Tuesday, December 18, 2012

A Simple Java Http Client

I recently needed to make an HTTP call from my AppEngine application, which uses the standard java.net classes for its urlFetch service.  Doing something as simple as an HTTP request in Java is a lot more complicated than one would hope.  Since I didn't find the process intuitive at all, I wrote this little Java HTTP client that works the way I think of HTTP.

Along the way I got to experiment with generics, which allowed me to make chained method calls so I can effectively make the whole HTTP request and get the response in one line of code (sort of).  The whole client consists of three classes and uses only core java classes, so no external libraries are needed (and it can run on AppEngine).

Message.java

This class forms the basis for the Request and Response classes.  Message is an abstract class, and contains only those things that are common to both Requests and Responses, e.g. headers and a body.

Request.java

This class does most of the heavy lifting.  It contains fields and methods for dealing with the URL and Query String, as well as several private methods that handle the messy "under the covers" networking stuff.

Response.java

This class has a few things that are only relevant to a Response, e.g. the response code and message.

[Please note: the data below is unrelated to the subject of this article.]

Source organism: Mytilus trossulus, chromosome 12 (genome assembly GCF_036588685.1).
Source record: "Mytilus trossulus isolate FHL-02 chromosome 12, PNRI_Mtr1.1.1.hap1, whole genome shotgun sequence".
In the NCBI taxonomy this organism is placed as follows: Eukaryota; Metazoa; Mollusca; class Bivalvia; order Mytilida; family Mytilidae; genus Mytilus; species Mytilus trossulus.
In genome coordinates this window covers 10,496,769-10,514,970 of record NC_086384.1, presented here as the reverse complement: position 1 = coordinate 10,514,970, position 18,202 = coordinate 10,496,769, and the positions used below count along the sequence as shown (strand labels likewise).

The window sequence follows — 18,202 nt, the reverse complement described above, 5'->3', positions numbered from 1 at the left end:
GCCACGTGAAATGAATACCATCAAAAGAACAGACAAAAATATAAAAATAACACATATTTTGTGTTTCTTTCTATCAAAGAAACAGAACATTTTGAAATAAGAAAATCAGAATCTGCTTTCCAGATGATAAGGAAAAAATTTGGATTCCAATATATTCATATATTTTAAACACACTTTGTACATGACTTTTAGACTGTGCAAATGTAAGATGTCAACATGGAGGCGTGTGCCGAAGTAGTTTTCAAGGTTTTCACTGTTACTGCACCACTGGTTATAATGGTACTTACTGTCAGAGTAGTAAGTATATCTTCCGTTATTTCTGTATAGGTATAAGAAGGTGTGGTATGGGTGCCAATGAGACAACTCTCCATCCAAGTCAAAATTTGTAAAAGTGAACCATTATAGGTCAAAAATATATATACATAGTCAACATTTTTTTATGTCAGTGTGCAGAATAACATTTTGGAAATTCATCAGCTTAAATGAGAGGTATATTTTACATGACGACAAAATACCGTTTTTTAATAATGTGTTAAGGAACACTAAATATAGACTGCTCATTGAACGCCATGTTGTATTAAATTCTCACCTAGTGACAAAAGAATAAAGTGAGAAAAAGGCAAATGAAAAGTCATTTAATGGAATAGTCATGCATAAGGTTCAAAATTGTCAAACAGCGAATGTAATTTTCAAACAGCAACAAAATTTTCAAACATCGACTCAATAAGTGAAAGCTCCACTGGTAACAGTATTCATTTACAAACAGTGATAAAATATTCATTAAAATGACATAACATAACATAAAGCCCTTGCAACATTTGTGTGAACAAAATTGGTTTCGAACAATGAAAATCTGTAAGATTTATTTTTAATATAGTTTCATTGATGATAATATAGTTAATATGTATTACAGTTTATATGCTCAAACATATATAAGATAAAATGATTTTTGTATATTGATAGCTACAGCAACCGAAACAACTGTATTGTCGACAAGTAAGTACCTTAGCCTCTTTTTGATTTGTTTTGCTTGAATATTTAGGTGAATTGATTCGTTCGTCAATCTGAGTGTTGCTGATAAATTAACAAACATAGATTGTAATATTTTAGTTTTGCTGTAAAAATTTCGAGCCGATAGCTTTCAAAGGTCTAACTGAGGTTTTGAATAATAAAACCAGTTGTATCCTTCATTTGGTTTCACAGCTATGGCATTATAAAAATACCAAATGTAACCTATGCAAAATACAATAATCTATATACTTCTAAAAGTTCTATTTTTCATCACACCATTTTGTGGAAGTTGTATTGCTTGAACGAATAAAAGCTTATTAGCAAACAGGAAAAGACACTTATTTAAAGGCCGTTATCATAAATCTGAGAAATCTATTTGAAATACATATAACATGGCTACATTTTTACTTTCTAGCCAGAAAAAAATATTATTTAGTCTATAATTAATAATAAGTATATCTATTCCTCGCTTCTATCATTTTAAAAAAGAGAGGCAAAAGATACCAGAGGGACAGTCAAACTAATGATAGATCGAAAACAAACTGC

How to use it:


Here's an example of a simple GET request:

// Issues a GET to Google
Response httpResponse = new Request("http://example.com")
        .getResource();

String responseBody = httpResponse.getBody();

Here's a GET request with a header and a query parameter specified:

Response httpResponse = new Request("http://example.com")
        .addHeader("x-my-header", "foobar")
        .addQueryParameter("foo", "bar")
        .getResource();

String responseBody = httpResponse.getBody();

Here's a more complicated example of a POST request with query parameters and custom headers:

// Posts a simple JSON object to the server
Response httpResponse = new Request("http://example.com")
        .addHeader("x-my-header", "foobar")
        .addQueryParameter("foo", "bar")
        .setBody("{foo: 'bar'}")
        .postResource();

String responseBody = httpResponse.getBody();


I put the whole thing on GitHub if anyone wants to try it out.  Plus, a Tip of the Hat goes to Ben Fagin for a great blog post explaining how to use generics and inheritance to create fluent APIs.